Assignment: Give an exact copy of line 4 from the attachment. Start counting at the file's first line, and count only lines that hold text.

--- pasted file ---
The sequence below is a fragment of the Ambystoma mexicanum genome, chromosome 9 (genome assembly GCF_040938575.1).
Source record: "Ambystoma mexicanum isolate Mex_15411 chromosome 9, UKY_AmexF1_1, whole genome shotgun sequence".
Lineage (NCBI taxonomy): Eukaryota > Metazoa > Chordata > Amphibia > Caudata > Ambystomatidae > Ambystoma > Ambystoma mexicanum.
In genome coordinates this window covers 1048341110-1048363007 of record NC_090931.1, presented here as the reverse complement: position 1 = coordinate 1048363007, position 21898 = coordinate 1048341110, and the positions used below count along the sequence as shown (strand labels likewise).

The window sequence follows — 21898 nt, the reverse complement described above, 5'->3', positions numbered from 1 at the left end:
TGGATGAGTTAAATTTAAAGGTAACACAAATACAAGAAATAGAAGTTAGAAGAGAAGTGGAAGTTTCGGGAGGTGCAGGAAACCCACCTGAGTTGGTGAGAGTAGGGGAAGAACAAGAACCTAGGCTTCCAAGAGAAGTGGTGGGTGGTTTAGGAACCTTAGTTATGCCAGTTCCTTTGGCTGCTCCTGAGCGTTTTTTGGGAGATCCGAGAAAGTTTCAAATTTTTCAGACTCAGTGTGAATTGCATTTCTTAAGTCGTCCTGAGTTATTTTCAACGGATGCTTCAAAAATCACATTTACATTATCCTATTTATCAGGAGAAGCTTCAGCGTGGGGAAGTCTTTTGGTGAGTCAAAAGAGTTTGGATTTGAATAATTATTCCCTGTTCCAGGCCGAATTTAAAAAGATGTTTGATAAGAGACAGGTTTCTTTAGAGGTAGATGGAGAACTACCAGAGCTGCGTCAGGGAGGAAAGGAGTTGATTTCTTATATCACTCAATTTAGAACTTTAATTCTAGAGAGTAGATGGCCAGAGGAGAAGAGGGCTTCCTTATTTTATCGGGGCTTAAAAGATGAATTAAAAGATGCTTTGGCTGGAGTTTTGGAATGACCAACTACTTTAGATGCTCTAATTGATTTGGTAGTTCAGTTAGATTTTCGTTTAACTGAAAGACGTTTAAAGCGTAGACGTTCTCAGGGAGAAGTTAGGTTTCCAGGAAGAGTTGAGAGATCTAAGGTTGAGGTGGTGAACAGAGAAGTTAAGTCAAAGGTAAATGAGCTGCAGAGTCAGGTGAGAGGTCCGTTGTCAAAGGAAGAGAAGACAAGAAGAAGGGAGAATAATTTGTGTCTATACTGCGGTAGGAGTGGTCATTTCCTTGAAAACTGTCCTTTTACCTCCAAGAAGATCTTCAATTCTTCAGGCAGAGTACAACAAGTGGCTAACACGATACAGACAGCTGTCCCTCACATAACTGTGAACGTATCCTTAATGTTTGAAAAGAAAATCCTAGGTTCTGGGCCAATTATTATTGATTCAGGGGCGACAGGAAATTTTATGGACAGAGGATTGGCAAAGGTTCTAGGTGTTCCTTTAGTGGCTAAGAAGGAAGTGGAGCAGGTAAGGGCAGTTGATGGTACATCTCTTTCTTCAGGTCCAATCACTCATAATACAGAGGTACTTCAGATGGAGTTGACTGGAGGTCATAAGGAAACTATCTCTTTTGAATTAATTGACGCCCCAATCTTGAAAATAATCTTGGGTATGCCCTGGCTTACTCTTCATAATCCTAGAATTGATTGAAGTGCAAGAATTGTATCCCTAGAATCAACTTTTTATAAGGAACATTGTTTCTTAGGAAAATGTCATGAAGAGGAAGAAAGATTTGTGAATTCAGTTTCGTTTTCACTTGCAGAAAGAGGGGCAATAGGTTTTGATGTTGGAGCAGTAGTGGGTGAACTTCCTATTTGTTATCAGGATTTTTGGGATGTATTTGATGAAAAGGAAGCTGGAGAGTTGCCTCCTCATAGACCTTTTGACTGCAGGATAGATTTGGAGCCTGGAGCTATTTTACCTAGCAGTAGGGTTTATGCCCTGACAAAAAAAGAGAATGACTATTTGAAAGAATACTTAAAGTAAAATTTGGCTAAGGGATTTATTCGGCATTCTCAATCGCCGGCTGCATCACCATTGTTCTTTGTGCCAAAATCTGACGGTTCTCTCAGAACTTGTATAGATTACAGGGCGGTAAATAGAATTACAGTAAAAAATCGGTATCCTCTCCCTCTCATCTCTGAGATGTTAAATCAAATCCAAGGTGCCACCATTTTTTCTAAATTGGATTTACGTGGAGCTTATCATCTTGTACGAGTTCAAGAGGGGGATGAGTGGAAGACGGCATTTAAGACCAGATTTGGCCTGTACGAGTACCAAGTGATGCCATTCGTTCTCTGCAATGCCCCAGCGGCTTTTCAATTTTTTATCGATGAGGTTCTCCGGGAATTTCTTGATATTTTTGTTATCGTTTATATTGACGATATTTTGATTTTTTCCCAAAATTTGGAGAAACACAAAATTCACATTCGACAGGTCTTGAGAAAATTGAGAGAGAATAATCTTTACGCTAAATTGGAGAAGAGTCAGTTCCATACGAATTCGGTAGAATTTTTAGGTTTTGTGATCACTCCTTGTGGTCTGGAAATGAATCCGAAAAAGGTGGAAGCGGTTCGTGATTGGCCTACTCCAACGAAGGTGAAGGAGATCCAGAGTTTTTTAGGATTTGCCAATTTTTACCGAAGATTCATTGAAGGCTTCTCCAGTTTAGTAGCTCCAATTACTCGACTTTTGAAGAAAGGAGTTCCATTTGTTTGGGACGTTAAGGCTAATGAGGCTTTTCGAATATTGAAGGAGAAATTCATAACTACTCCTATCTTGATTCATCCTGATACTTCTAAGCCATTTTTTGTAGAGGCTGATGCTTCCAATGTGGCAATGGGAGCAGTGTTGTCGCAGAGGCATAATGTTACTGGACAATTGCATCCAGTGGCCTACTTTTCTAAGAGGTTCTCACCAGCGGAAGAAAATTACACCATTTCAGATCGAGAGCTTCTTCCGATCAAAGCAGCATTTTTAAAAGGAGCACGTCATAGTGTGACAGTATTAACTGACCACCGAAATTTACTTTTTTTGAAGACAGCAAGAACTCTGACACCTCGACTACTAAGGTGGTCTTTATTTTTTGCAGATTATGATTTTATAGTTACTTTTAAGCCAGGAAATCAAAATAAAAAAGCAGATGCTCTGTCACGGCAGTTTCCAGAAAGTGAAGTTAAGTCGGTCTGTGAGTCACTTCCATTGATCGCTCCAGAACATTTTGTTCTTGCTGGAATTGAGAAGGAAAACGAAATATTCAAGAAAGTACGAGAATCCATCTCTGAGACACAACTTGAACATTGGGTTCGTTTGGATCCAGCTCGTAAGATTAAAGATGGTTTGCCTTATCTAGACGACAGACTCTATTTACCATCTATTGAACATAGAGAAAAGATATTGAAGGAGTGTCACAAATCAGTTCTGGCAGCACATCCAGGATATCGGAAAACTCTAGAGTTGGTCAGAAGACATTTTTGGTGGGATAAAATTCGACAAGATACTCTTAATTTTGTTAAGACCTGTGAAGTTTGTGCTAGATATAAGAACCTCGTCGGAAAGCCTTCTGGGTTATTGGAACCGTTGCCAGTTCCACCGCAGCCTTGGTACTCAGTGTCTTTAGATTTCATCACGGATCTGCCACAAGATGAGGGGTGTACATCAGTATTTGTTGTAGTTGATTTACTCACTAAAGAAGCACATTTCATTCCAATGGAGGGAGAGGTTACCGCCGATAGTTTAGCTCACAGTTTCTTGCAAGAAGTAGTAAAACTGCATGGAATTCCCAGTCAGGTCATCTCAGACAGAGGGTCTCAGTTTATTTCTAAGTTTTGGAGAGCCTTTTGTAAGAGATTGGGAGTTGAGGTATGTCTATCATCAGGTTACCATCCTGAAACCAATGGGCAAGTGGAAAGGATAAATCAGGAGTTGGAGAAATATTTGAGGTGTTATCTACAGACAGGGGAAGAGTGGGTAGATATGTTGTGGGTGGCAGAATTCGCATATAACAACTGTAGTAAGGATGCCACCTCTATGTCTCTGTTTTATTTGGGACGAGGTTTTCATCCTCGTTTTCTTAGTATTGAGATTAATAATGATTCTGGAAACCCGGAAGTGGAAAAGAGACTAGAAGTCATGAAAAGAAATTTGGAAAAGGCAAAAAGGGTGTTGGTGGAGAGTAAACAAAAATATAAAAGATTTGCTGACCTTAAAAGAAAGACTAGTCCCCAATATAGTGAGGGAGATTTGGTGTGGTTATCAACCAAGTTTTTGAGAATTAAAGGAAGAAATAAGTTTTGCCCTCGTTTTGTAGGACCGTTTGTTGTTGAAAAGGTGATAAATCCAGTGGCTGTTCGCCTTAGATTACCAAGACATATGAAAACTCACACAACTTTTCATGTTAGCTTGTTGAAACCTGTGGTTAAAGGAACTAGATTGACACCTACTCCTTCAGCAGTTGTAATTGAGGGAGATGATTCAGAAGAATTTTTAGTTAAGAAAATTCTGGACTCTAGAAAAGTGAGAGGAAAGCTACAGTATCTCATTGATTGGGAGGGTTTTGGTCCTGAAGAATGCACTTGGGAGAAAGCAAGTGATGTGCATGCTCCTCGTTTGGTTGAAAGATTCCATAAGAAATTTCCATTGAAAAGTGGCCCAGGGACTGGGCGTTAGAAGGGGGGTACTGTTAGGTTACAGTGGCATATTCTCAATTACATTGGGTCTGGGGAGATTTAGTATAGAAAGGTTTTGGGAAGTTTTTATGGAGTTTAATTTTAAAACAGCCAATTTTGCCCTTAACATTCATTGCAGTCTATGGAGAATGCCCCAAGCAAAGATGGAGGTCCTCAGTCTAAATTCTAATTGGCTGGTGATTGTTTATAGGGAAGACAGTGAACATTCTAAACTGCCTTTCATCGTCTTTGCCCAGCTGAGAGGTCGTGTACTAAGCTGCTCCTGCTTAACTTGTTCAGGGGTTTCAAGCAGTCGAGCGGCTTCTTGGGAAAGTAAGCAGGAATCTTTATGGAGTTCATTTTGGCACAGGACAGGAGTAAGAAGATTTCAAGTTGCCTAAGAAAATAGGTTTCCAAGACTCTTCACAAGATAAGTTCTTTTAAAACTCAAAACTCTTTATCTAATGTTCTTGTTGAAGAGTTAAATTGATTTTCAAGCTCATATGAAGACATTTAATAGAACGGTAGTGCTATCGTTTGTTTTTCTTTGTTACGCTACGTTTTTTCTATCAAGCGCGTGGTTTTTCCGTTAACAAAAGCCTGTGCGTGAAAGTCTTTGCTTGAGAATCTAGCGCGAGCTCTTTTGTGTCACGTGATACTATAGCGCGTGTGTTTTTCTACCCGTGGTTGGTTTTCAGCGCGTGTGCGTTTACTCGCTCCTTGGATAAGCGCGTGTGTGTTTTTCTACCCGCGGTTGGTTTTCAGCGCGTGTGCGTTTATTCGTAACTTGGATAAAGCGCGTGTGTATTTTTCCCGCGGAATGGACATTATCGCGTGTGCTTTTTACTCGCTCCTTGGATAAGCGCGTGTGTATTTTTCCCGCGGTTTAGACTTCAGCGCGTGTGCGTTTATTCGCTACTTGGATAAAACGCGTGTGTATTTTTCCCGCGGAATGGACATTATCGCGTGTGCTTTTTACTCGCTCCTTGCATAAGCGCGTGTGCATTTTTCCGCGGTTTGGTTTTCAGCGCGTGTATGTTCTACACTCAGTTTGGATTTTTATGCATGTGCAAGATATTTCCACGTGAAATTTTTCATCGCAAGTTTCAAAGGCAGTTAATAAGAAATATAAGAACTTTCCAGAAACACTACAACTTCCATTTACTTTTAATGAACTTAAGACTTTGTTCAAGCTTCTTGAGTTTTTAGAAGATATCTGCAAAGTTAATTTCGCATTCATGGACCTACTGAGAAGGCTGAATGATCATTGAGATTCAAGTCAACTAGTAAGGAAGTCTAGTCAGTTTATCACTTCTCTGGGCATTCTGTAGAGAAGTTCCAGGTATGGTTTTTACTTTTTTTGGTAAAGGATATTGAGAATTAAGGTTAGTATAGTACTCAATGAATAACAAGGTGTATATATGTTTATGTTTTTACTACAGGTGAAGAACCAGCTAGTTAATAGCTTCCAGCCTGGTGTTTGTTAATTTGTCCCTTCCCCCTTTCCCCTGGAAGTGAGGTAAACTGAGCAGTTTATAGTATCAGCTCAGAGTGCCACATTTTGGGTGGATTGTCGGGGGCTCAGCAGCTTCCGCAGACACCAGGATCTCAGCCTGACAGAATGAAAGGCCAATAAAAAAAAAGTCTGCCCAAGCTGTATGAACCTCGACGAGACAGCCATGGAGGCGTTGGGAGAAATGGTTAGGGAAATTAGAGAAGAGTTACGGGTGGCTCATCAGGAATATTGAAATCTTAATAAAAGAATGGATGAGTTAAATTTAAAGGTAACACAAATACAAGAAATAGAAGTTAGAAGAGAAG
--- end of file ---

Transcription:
In genome coordinates this window covers 1048341110-1048363007 of record NC_090931.1, presented here as the reverse complement: position 1 = coordinate 1048363007, position 21898 = coordinate 1048341110, and the positions used below count along the sequence as shown (strand labels likewise).